Gluck: Orpheus and Eurydice

Gluck: Orpheus and Eurydice
English National Opera, Harry Bicket
The Coliseum, 31 October 2019

Gluck’s Orpheus and Eurydice was the third of the current English National Opera (ENO) series of four operas based on the Orpheus myth that I saw, although it was the first to be performed in the series. It was also the earliest of the series, the most telling omission being Monteverdi’s 1607 L’Orfeo. In a nod to the Berlioz anniversary year, Orpheus and Eurydice was performed from the 1859 edition by Berlioz rather than Gluck’s own 1762 Vienna score or his 1774 Paris revision.

The principal change in Berlioz’s generally conservative and sensitive version is that the role of Orpheus is taken by a female contralto, rather than a male countertenor (a contralto castrati in Gluck’s 18th-century performances), the latter becoming increasingly difficult to sing as French pitch rose over the years. French contralto Pauline Viardot was the soloist in Berlioz’s 1859 version, and sang for at least 150 further performances. As Anna Picard points out in the programme book essay, Viardot had become some something of a muse to Berlioz. 

The director was Wayne McGregor, whose company of dancers dominate the proceedings, to the detriment and confusion of the plot. There were several times when the antics of the dancers seemed at odds with the music, notably at the end of the 2nd Act when the music softens and slows to a gentle cadence while the dancers continued their frenetic leaps and bounds as the curtain dropped.

In the latter part, Orpheus and Eurydice gained a dance double, Eurydice a more-or-less naked young man in skin-colour undies. I am not quite sure what they represented, but I could see no apparent link with the plot. I suppose if you employ the head of any arts company to direct an opera, they are going to make sure their own people get key billing, but I do question whether this always produces the best opera productions.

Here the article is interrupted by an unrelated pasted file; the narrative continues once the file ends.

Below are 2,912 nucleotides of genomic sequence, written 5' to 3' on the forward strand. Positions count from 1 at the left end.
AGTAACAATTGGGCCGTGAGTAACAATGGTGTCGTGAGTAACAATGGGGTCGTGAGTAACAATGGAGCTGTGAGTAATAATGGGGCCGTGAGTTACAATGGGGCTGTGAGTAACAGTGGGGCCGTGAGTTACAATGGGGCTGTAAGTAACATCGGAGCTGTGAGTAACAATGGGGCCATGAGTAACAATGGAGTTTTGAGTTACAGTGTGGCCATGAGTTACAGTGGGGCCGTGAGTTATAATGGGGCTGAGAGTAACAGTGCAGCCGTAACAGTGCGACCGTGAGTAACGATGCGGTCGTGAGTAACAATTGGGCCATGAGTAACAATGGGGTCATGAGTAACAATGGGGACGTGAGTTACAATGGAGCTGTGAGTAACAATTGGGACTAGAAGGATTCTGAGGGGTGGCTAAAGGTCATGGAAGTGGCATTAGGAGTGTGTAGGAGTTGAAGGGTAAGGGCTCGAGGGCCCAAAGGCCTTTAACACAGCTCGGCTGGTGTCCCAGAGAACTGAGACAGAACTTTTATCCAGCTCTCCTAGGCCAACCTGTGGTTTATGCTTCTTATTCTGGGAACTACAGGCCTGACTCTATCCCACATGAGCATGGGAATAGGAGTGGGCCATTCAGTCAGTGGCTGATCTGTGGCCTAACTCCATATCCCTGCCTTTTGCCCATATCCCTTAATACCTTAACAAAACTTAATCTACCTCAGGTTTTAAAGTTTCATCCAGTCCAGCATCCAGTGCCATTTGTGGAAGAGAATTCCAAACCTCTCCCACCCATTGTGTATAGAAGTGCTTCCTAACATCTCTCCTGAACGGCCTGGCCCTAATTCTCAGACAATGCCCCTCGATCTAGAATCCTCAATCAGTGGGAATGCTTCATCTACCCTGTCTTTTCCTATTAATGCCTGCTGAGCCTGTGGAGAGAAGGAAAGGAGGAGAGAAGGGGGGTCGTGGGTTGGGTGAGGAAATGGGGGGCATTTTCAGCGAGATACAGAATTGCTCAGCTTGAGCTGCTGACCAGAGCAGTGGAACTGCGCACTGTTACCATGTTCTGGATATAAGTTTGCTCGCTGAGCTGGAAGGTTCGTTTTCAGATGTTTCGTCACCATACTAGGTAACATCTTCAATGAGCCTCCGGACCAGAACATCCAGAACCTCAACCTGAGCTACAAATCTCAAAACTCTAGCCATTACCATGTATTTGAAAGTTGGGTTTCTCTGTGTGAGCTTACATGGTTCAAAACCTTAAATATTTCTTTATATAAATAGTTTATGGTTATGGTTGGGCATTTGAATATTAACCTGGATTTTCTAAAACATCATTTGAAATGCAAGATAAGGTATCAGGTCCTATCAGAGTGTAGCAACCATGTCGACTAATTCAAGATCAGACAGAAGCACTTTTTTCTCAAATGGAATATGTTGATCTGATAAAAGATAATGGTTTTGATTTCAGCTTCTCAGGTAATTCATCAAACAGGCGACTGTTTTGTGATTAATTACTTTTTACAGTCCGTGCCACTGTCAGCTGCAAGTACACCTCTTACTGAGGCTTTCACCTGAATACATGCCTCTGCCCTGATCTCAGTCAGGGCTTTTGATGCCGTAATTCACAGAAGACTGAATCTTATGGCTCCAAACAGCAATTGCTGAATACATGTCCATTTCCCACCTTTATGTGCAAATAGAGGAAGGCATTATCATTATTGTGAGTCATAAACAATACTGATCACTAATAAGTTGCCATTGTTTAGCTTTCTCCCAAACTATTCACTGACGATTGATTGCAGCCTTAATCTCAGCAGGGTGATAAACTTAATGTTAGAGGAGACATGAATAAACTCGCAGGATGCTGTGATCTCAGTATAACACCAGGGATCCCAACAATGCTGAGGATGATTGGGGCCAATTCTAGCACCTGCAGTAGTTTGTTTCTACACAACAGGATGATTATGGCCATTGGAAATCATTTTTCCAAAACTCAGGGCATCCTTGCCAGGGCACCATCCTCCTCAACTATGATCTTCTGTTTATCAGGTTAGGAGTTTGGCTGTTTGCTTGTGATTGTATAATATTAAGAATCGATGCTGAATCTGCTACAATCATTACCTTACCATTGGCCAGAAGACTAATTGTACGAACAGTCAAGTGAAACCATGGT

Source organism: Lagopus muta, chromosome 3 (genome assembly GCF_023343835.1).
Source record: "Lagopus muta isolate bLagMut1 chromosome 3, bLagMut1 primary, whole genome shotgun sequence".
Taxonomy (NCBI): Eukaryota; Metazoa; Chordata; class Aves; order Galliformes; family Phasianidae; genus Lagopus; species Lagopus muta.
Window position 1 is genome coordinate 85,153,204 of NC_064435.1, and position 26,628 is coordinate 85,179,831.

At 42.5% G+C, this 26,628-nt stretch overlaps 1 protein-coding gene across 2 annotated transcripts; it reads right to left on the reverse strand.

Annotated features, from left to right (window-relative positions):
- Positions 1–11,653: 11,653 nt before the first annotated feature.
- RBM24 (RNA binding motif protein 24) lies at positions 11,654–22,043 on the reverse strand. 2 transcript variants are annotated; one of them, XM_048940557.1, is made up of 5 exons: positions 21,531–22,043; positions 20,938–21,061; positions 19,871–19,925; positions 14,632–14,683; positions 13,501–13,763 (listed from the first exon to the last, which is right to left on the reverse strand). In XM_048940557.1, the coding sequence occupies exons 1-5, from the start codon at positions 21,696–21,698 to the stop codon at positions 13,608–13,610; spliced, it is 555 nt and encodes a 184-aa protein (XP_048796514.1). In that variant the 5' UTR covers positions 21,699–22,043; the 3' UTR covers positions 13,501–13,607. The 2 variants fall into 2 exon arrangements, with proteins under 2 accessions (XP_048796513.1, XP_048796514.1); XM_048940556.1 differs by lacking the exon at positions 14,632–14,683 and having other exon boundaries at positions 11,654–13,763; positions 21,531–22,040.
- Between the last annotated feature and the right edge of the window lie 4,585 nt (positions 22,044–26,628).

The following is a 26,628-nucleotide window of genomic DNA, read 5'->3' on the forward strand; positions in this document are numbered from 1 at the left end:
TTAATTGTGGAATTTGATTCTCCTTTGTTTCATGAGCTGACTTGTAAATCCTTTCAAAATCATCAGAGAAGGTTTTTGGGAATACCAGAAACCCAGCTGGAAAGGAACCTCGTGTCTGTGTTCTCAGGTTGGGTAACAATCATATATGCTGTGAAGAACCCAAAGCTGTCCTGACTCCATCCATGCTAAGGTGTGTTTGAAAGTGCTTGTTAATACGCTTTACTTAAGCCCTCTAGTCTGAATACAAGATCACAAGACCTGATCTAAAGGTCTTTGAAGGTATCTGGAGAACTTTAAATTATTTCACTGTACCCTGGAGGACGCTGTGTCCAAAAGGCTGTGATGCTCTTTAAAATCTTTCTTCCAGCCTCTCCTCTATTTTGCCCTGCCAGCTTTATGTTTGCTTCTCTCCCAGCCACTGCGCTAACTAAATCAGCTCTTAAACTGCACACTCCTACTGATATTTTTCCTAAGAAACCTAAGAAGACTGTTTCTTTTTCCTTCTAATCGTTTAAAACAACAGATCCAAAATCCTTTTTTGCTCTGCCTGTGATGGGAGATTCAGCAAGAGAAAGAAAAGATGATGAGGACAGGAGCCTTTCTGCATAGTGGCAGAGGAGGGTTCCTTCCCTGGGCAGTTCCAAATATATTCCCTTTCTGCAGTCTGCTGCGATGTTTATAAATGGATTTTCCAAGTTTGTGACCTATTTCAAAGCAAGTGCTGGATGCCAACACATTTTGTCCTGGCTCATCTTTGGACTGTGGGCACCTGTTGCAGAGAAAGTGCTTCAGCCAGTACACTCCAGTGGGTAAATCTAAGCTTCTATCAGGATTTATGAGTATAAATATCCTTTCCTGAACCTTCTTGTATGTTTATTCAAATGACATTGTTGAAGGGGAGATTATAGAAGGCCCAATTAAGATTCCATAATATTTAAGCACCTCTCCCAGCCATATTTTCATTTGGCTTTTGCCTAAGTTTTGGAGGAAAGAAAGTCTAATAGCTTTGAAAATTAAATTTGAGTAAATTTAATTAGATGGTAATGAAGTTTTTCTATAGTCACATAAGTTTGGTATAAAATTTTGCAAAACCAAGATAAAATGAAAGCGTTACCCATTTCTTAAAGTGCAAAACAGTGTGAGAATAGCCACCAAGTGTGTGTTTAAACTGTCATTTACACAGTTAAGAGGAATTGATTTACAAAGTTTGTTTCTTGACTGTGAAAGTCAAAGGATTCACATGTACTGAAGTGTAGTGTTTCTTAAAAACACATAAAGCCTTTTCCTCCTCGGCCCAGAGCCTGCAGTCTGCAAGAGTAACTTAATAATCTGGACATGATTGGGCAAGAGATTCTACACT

Sarah Tynan as Eurydice, with dancer

The dancers were the only real interference with the opera, unlike the other two operas that I have so far seen, one of which was just silly, the other overblown to excess. You can click through to read my reviews of Offenbach: Orpheus in the Underworld and Birtwistle: The Mask of Orpheus.

McGregor puts the chorus into the pit, removing them from their usual important stage roles as Shades & Furies and mourners, which were handed to the athletic leaps and bounds of the McGregor dance troupe. Lizzie Clachan is the designer for all four Orpheus operas, and this was the best so far, not least in their commendable simplicity. The impressive lighting was by Jon Clark. Backdrop videos of varying degrees of complexity were provided by Ben Cullen-Williams. Christopher Cowell’s translations were very much better than the ENO’s often rather trite offerings.

Soraya Mafi & Alice Coote

As with the other two operas in the series, the strongest element in this performance by far was the music, from the pit, the ENO chorus and the excellent soloists. Alice Coote was Orpheus and Sarah Tynan Eurydice, with Soraya Mafi as Love, all three extremely impressive. Harry Bicket’s conducting was equally impressive and sensitive. Philip Glass’s Orphée is to come.

Alice Coote & Sarah Tynan as Orpheus & Eurydice
Production photos: ENO